Worn Again Technologies, a fashion tech startup, has secured up to €8 million in new equity capital from a group of investors including H&M Group and Sulzer.
The investment will be used to accelerate the development of the company’s enhanced recycling technology and proposed circular licensing business model. It follows the opening of a pilot research and development (R&D) facility in the North East of England earlier this year.
“It is a pivotal time for H&M, Sulzer, and others to be investing in Worn Again Technologies,” said Keith Wiggins, recently appointed CEO of Worn Again.
“It shows that global industry leaders are behind our company’s unique technology which can replace the use of virgin resources by recapturing raw materials from non-reusable products. The investment is a considerable step forward in building momentum for Worn Again’s technology for the emerging circular economy.”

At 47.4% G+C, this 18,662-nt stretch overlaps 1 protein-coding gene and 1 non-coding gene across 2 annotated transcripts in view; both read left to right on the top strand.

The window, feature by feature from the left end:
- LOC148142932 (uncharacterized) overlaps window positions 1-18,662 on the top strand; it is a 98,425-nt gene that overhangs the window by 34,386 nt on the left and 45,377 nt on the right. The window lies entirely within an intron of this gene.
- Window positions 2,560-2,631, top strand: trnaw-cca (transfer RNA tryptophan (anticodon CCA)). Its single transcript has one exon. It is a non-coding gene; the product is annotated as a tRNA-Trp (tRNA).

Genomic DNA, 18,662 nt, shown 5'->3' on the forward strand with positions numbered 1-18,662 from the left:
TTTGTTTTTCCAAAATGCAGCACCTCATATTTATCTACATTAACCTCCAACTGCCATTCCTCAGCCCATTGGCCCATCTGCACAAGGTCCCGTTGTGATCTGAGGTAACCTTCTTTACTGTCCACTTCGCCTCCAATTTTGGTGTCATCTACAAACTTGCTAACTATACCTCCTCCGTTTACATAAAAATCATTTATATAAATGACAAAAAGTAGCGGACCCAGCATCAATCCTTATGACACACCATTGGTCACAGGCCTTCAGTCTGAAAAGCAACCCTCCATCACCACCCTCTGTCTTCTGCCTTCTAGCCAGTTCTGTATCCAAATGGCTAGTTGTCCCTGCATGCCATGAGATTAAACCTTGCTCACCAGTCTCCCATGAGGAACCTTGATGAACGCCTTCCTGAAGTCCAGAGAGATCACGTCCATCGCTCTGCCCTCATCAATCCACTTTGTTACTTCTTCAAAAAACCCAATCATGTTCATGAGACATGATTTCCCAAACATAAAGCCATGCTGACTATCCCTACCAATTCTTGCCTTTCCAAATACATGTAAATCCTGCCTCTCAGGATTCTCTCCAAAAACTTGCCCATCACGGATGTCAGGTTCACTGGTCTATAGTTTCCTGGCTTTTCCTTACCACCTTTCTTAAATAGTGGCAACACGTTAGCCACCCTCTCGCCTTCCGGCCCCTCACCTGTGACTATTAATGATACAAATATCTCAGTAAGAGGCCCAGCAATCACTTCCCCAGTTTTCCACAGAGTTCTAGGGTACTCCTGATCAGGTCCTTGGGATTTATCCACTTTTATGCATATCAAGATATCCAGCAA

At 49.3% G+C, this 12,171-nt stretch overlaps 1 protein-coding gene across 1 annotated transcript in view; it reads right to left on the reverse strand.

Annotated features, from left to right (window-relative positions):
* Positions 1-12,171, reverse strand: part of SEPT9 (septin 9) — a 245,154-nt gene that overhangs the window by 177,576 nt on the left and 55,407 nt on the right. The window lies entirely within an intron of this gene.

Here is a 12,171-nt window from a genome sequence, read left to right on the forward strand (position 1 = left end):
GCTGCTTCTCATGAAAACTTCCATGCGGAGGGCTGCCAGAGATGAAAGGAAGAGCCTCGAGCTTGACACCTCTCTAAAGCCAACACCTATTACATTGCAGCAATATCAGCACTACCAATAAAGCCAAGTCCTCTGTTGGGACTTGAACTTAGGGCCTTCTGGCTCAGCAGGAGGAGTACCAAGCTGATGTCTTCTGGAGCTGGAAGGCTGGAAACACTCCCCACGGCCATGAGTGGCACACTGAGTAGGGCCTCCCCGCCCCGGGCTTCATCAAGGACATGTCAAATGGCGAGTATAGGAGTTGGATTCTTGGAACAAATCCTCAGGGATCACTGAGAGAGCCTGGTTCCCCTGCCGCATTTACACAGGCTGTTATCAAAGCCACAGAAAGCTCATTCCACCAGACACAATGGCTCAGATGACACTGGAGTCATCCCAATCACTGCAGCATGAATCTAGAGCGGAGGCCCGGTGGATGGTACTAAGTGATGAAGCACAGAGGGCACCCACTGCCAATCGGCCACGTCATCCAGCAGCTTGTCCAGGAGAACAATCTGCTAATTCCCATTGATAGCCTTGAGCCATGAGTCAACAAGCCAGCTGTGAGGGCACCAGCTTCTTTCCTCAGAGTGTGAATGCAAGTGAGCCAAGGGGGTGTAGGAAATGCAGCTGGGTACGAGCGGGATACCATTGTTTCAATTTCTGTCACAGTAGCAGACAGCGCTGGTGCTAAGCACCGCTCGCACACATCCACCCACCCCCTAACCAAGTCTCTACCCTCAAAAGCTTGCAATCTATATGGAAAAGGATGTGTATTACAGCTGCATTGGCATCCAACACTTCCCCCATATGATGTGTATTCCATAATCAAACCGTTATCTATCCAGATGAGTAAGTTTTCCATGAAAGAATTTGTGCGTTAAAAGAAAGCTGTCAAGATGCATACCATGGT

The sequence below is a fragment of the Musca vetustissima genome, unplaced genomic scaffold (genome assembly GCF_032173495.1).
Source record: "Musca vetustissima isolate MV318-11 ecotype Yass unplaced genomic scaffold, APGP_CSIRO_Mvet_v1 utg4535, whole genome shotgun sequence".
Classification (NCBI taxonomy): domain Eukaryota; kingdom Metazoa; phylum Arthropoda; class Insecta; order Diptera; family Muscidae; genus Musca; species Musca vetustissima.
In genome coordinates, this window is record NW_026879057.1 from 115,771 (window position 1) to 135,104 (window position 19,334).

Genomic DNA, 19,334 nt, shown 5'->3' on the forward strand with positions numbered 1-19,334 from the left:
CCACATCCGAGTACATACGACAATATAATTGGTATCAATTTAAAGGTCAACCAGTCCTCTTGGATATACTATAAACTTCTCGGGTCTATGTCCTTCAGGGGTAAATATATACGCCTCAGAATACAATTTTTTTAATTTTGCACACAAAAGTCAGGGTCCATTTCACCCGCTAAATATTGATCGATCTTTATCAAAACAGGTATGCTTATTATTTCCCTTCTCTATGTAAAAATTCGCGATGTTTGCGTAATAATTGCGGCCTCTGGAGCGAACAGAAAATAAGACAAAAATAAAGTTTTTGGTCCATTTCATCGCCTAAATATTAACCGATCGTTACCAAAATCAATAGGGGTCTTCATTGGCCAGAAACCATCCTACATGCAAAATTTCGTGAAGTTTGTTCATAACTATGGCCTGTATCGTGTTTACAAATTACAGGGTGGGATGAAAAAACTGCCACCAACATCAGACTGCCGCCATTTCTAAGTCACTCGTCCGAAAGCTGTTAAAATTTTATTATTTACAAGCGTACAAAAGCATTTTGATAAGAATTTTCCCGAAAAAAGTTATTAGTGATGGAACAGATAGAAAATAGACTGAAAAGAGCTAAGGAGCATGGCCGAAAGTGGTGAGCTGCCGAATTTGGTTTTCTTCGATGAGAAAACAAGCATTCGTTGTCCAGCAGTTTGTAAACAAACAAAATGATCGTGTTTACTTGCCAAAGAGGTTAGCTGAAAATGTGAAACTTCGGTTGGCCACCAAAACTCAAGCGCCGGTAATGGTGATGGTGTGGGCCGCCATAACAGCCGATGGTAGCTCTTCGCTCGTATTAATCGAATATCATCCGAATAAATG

The start-up’s technology, currently under development, could be crucial in closing the loop in the end-of-use polyester and polycotton/cellulose textile industry. The focus is on inventing a new recycling method that will enable raw materials in textiles and polyester packaging to be kept in constant circulation.
The investment provides over two years of operating capital, which will be used to accelerate the R&D phase and kickstart the next phase of bringing the technology to market.
Worn Again said the strategic partnerships with H&M and Sulzer Chemtech will also give it access to their world-leading supply chain expertise and manufacturing capabilities.
Erik Karlsson, investment manager at H&M Group’s investment arm CO: LAB, said: “Having worked with founder Cyndi Rhoades and the impressive team since 2013, we’re thrilled to continue our journey by further investing in Worn Again Technologies as they move into an exciting new phase towards commercialization over the coming years. Their regenerative recycling technology not only aligns perfectly with the H&M group’s vision to become fully circular but also has the potential to benefit the entire industry.”
In addition to the pilot plant, which opened in January, Worn Again Technologies is planning to open a demonstration facility in 2021.